We humans tend to anthropomorphize animals: we have an insidious tendency to think of them as if they were humans, assign human characteristics to them, etc. Indeed, the early scientific efforts to objectively observe and study animal behavior required the conscious abandonment of all folk notions of animals being human-like. Later ethologists have somewhat freed themselves of this constriction.
Personally, I’ve only read Konrad Lorenz – a very charming writer by the way – and Jane Goodall – also a very good writer. But surely, the study of animal behavior – which came late in the development of biology – has yielded some wonderful realizations about ourselves and about our future as a species. Thanks to the study of animal behavior over the years, we now have a much richer understanding of humans’ place in this big, gigantic world, and a better understanding of earth’s ecosystems and our place within those systems – all of which perhaps gives us the ability and wisdom to avert at least some of the harmful effects of global warming, for instance.
Anyhoo, what I wanted to get to was some jokes about some anthropomorphisized animals whom we all know. This thought came to me – especially that word anthropomorphism – as I drove past a Smokey the Bear billboard that stated (underneath a picture of a smoldering campfire) “Even if you think it’s out—-It’s not out!” Smokey’s familiar face, capped by a Ranger’s hat, gazed sternly, but reassuringly, out from the billboard.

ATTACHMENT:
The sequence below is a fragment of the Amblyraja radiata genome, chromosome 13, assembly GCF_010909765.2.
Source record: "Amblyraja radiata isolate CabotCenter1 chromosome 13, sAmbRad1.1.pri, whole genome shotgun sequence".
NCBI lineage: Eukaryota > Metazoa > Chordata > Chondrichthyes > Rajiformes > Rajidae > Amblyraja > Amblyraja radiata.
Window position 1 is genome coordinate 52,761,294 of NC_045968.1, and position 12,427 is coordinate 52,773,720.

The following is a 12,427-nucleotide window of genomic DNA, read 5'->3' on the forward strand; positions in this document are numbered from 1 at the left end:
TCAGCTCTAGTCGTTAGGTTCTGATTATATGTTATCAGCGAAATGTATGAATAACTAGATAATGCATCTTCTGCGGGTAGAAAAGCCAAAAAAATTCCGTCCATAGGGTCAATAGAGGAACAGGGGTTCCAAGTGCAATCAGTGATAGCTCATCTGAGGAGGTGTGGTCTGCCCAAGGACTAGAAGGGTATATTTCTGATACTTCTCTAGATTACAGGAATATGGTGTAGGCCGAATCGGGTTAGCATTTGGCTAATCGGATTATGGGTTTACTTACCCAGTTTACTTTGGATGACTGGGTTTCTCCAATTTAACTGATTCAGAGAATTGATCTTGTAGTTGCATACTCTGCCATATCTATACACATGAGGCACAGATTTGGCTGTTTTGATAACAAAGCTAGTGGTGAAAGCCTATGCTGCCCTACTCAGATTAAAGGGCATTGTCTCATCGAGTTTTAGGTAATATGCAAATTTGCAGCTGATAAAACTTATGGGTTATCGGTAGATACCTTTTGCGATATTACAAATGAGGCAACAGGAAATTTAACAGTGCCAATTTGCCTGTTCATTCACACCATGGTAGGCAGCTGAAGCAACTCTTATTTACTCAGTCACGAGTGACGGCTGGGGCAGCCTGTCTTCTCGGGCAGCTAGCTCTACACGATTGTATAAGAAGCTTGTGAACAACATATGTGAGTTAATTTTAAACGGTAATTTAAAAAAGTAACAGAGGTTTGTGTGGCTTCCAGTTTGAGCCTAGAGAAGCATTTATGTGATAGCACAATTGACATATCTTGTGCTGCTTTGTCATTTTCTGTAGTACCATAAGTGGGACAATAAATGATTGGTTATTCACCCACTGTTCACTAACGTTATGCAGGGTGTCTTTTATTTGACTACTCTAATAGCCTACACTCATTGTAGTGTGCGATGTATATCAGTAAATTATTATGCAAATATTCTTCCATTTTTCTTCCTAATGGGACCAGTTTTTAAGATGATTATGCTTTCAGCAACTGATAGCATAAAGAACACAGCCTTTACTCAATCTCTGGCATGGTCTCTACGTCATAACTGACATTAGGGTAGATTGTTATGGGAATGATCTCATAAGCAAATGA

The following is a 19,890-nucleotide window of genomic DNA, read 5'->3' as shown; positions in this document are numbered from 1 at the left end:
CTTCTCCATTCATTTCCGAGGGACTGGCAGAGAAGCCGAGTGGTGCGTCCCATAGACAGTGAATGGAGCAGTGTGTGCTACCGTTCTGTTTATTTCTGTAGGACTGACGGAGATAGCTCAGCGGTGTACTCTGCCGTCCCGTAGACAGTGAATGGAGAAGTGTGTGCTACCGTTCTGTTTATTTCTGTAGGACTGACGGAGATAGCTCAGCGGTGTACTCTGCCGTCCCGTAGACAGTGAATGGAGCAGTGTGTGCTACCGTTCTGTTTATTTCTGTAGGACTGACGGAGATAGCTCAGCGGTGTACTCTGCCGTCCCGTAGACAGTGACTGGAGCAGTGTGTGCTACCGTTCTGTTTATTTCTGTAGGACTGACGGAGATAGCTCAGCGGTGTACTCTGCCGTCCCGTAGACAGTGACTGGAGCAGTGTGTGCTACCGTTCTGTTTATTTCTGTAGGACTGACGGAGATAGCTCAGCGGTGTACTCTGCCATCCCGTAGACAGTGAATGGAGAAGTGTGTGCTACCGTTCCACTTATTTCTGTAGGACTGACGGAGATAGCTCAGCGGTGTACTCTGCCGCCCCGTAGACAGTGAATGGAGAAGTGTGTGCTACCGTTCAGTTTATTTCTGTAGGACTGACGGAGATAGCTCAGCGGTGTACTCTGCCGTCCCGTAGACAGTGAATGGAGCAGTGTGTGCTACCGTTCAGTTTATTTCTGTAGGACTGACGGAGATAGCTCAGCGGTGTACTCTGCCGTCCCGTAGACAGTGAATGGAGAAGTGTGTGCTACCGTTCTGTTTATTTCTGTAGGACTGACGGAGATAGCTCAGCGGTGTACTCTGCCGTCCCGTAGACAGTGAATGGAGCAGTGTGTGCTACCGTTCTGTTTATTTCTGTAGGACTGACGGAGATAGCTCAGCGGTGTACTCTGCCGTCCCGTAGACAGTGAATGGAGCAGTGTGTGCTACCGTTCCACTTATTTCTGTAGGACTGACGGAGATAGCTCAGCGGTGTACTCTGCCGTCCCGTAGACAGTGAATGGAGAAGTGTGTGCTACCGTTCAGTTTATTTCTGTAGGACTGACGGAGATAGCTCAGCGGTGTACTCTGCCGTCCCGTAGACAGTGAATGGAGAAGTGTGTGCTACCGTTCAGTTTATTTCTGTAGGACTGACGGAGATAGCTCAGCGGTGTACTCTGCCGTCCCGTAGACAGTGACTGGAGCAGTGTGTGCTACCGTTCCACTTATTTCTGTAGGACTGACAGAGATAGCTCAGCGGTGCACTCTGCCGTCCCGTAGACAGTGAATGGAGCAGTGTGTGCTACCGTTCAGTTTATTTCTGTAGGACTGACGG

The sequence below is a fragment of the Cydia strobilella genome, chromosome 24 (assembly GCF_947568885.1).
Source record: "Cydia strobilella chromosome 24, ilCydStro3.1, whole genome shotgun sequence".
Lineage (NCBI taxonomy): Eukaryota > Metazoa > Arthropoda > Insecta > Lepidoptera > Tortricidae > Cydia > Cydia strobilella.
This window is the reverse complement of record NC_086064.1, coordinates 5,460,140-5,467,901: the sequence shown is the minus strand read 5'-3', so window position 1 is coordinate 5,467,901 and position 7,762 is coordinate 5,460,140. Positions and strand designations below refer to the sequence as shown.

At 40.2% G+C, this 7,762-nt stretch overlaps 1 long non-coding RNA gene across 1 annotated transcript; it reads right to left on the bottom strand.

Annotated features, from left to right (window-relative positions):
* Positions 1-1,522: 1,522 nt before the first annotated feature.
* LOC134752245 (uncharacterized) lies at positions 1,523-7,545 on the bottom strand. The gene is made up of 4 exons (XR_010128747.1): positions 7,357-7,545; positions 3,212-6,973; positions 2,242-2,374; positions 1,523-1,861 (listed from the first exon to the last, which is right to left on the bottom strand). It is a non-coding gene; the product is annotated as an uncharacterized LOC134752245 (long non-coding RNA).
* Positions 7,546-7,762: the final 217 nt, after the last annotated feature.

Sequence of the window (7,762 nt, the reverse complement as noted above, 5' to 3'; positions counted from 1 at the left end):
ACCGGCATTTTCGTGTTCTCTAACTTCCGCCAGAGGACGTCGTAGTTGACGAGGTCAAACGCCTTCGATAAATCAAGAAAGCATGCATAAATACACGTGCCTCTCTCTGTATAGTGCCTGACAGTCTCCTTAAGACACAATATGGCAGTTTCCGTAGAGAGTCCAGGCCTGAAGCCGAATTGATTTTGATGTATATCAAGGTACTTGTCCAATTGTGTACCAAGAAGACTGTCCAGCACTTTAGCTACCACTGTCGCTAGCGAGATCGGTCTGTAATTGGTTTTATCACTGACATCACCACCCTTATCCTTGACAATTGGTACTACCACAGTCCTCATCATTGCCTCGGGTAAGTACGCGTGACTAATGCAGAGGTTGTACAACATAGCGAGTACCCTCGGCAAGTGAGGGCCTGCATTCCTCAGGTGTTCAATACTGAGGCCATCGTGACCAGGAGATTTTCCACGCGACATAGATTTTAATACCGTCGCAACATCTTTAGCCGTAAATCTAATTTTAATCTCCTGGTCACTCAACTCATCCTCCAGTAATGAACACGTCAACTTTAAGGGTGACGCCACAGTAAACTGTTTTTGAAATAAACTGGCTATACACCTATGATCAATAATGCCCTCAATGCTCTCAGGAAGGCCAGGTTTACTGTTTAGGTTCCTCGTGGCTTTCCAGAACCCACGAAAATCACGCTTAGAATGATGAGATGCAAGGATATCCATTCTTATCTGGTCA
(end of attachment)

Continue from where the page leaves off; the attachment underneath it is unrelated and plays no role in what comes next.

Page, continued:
A parade of happy, but very silly, cartoon characters soon began to walk across the “stage of my mind”, so to speak. Oops, watch out there for Elsie the Cow!
There was Mr. Peabody, a talking dog with glasses. There was good ol’ Felix the Cat, and big hurray for good old Mickey Mouse, together with a bushelful of his goofy pals (followed by several Disney business associates). Then the Looney Tunes characters (nearly all of them voiced by the great Mel Blanc). Bugs Bunny, Daffy Duck! My role models! Currently Triumph the Insult Dog has my vote.
There’s that talking Geico salamander. Yikes! There are zillions of them! Count ’em yourselves! Filling our airwaves and our brains with their silly, but much beloved, images and their ….er…..er…… personalities?
That’s all folks. For more weighty thoughts about animals consult the Cement Animal Sculpture Category, also the post about the smiling dog, the post Animals Speak Out. Also, check out a scientific treatise about a dog that talks, called Short Tale of a Dog.
Now, click below to hear Bumba do a song about a dog
When I was a lad and ol’ shepp was a puppy/over hills and mountains we strayed/Just a boy and a dog we were both full of fun/ and we grew up together that way. I remember the time by the old swimming hole/ when I would have drowned beyond doubt/ But ol shepp was there/to my resue he came/he jumped in and helped pull me out/ But the years passed on by and ol shepp he grew old/his eyesight was fast growing dim/then one day the doctor looked at him and said “I can’t do no more for him, Jim/with hands that were trembling I picked up my gun/and I aimed it at shepp’s faithful head/but I just couldn’t do it/I wanted to run/ I wish they could shoot me instead/ Now ol sheppy has gone where all good doggies go/and no more with ol shepp wil I roam/but if dogs have a heaven there’s one thing I know Ol Shepp has a wonderful home.